Limescale and Dust

Housework in Turkey is a whole different kettle of fish.  We can’t actually claim to be houseproud.  We lived like a students  for many, many years, finally getting our  act together a few years back when we were  sick of living in total chaos and wanted to be able to find things.  We don’t think we got actually houseproud, but the flat in West London was tolerably clean and tidy.

Here in Selçuk it’s totally different.  For a start, various parts of the place we are renting has been rented out to various people.  Our  landlady and the lady who helps run the place in her absence have done everything possible to keep it clean and shiny but parts have been closed up and parts have been rented out on short term holiday lets and, by all accounts, prior to that, to some rather strange people one of whom took a knife to the washing machine.  So, predictably, there’s been a lot of initial cleaning, as there always is when you move into a new place.

The shops have a variety of cleaning products, many of which are familiar; others have pictures which indicate a rough idea of potential usage.  Then there is Por Çöz which appears to be some sort of highly corrosive agent.  The instructions (in Turkish) say don’t mix with bleach and have various other precautionary notes.  Investigation revealed that one of the ingredients is sulphuric acid and/or nitric acid.  It’s been banned in the States.  Çamaşir suyu is invaluable.  The name sounds like it should be laundry juice but it is bleach.  Which, of course, must never be mixed with is Por Çöz.  There is also Yağ çözüsü (literal translation is grease solvent) which is what is used to clean kitchens, bathrooms and ovens.  There are many different brands of this and the one we used in the oven  this morning was very effective.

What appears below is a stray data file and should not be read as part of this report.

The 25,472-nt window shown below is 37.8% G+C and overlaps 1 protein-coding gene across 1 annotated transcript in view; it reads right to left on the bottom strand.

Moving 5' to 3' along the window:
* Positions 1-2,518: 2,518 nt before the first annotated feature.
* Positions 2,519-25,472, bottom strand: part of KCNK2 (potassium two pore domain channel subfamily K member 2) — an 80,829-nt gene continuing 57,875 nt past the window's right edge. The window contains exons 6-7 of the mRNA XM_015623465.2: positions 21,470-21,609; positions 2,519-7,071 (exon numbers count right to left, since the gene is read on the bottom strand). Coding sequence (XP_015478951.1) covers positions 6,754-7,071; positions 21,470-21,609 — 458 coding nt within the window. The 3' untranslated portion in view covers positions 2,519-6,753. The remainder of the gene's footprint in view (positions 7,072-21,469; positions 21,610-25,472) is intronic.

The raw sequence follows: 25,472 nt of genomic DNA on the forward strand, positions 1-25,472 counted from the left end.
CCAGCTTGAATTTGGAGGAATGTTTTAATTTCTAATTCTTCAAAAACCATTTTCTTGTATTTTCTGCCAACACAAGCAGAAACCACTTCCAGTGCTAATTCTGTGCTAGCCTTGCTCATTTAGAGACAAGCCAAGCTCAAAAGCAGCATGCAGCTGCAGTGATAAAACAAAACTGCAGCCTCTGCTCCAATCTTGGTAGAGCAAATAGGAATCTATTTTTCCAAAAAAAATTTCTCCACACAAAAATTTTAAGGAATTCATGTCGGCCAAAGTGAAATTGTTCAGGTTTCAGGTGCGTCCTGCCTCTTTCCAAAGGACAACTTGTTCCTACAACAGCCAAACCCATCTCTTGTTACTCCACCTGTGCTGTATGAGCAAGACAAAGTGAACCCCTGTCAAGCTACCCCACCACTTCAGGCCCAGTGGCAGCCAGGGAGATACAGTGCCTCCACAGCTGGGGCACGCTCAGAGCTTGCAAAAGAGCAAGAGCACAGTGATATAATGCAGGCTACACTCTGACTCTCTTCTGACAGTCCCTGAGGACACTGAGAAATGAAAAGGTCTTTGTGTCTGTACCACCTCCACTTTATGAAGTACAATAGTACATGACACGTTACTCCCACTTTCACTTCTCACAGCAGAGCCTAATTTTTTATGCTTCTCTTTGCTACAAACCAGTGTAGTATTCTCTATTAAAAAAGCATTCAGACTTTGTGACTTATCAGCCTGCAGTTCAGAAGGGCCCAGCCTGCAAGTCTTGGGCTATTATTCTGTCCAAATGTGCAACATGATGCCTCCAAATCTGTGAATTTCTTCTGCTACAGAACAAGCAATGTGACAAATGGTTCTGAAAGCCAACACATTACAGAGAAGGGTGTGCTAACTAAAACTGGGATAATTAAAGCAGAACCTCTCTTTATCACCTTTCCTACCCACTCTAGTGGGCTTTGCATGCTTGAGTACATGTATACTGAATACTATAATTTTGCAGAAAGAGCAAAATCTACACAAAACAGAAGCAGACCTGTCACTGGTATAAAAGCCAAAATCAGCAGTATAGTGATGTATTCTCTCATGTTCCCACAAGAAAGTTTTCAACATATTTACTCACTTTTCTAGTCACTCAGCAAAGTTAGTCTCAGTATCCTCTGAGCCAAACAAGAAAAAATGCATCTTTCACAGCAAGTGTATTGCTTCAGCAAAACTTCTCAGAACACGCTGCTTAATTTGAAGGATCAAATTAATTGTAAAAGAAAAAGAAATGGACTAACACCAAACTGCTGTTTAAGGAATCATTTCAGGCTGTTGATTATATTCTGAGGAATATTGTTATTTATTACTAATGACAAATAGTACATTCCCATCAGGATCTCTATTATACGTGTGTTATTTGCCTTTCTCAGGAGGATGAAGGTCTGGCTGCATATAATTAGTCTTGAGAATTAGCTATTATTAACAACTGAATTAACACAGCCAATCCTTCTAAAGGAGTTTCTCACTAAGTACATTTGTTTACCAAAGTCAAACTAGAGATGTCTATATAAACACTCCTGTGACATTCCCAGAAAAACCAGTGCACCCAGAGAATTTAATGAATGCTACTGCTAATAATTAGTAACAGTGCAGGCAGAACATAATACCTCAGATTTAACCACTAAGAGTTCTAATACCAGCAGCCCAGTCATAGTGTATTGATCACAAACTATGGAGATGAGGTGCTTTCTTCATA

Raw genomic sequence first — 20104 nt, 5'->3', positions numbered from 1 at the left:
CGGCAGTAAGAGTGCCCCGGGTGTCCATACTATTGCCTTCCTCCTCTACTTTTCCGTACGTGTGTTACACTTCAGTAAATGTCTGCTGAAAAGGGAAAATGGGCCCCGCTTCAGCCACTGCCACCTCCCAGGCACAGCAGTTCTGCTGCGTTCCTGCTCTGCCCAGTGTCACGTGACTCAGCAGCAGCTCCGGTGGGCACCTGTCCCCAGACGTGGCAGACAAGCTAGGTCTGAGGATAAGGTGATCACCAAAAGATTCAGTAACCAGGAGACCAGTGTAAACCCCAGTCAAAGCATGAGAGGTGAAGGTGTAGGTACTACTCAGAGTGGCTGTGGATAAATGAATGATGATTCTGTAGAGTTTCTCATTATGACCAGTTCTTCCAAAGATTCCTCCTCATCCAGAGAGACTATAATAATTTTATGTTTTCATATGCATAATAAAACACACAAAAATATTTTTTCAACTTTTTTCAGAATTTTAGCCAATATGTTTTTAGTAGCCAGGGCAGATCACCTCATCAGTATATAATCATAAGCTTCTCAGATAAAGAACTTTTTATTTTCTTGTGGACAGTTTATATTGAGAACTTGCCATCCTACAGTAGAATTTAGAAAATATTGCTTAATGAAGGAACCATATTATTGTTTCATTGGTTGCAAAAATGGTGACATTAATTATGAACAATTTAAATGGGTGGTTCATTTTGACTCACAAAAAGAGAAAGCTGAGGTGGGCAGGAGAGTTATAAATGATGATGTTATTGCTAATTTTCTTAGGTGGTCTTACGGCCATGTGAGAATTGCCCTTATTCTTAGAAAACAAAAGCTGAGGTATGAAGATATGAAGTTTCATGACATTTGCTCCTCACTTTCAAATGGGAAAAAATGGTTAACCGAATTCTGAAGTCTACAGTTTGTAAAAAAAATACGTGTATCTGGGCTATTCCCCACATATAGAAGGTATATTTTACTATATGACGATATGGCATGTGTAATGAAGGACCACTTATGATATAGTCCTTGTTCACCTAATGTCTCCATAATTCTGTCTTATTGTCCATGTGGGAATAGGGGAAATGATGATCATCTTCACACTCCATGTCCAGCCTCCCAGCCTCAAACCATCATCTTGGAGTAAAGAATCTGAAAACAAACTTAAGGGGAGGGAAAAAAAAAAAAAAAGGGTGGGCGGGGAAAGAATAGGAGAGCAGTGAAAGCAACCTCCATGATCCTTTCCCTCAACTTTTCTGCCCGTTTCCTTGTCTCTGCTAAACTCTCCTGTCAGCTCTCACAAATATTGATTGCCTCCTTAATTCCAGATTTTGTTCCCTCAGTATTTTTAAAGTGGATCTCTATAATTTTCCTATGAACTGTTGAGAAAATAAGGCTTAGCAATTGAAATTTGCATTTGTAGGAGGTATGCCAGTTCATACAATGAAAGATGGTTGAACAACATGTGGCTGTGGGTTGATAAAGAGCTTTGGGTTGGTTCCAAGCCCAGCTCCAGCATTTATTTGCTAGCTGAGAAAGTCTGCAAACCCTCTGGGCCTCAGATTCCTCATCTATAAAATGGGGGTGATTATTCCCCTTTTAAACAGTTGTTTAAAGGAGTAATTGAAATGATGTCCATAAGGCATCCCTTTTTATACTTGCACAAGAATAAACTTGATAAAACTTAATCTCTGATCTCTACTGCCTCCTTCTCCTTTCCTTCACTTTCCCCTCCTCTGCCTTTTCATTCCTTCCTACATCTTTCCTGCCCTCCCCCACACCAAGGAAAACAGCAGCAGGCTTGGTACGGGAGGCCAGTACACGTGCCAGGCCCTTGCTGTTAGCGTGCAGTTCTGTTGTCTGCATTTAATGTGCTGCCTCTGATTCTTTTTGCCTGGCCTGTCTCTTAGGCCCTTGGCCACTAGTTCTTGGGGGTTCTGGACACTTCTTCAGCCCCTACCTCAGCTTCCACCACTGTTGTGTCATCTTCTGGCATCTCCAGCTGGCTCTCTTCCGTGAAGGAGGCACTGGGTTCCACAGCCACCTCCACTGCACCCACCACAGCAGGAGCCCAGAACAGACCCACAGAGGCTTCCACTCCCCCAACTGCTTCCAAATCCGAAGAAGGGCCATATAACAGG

The two main ongoing cleaning issues are dust and limescale.  The water hardness is somewhere off the scale, we are used to hard water but the local water takes some beating.

The dust:  You can get the place spotless and, turn your back on it for ten minutes, and it’s deep in dust again.  The dust here is incredibly fine and it blows about.  Then it settles in the places it is least welcome.  Like every surface inside the home and the terraces and the stairs.

The limescale:  Por Çöz is recommended for getting rid of limescale on metal, glass, ceramics and porcelain.  We understand this, we have some basic knowledge of chemistry.  It will also get rid of our skin so would need to be used with caution.  Obviously not allowing anything, especially glassware, to drip dry will help a great deal.  We do however dread to think of the state of the limescale in the pipes and washing machine.

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2 responses to “Limescale and Dust

  1. That’s Turkey – dust and limscale. It’s impossible to avoid either. Por Coz is really the only thing we’ve found that’s effective though, as you say, handle with care!

  2. I confess to being rather nervous about Por Çöz. I don’t really understand the instruction to pour a quarter of it into the pot until it stops fizzing. For now I am sticking the the Por Çöz spray which says it is for daily use and is proving reasonably effective with persistence.
    Hilary

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